We will mess up and we will respond inappropriately. We will forget every ounce of self-control, patience, respect or responsibility (to name a few) somewhere along the line. An aspect of taking responsibility for our own choices is to be humble and acknowledge when we do wrong, and to take responsibility for putting it right. When our children see us acknowledging our mistakes and asking for forgiveness they will see that we are walking the talk.
3. Be honest and know where you need to grow
When we have an honest look at our own lives. When we can identify the areas where we need to grow, and then make a plan to work towards that area of change – our children will see our sincerity, see that we really are walking the talk when it comes to growing in character. We will avoid being that hypocritical family member altogether. They will see that we are applying the same standards to our own life.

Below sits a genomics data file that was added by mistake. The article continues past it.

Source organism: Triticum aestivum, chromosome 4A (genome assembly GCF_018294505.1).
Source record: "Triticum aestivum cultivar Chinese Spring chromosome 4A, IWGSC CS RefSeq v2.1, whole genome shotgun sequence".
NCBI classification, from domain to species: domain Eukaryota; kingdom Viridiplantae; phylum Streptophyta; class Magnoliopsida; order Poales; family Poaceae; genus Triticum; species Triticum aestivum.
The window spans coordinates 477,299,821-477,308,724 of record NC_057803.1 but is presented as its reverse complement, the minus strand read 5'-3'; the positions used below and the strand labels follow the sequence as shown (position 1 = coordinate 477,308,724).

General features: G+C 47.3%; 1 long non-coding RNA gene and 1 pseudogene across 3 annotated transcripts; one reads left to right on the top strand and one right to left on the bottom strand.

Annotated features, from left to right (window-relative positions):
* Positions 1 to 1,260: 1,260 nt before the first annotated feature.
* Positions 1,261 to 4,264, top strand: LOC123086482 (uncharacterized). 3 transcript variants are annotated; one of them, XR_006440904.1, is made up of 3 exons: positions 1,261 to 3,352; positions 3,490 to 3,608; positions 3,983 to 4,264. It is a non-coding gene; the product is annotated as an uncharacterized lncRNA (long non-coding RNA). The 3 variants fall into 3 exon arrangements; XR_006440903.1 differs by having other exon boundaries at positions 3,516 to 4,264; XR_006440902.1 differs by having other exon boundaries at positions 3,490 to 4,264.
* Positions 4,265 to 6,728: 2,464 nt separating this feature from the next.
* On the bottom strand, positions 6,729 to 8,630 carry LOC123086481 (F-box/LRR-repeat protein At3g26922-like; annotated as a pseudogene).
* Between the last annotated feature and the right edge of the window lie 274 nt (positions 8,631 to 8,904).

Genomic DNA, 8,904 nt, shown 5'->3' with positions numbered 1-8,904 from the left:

4. Be accountable when growing in character
When it comes to teaching our kids character we hold the position of helping them, guiding them, holding them accountable. We will set up lifestyle structures to help them grow strong and walk alongside them. This is the same support we need.
This is the beauty of growing together in a family. The children can support you and hold you accountable even as you support them, and hold them accountable. When you choose this level of transparency your children will know you are walking the talk.
5. Pray for God’s help in growing and maturing in character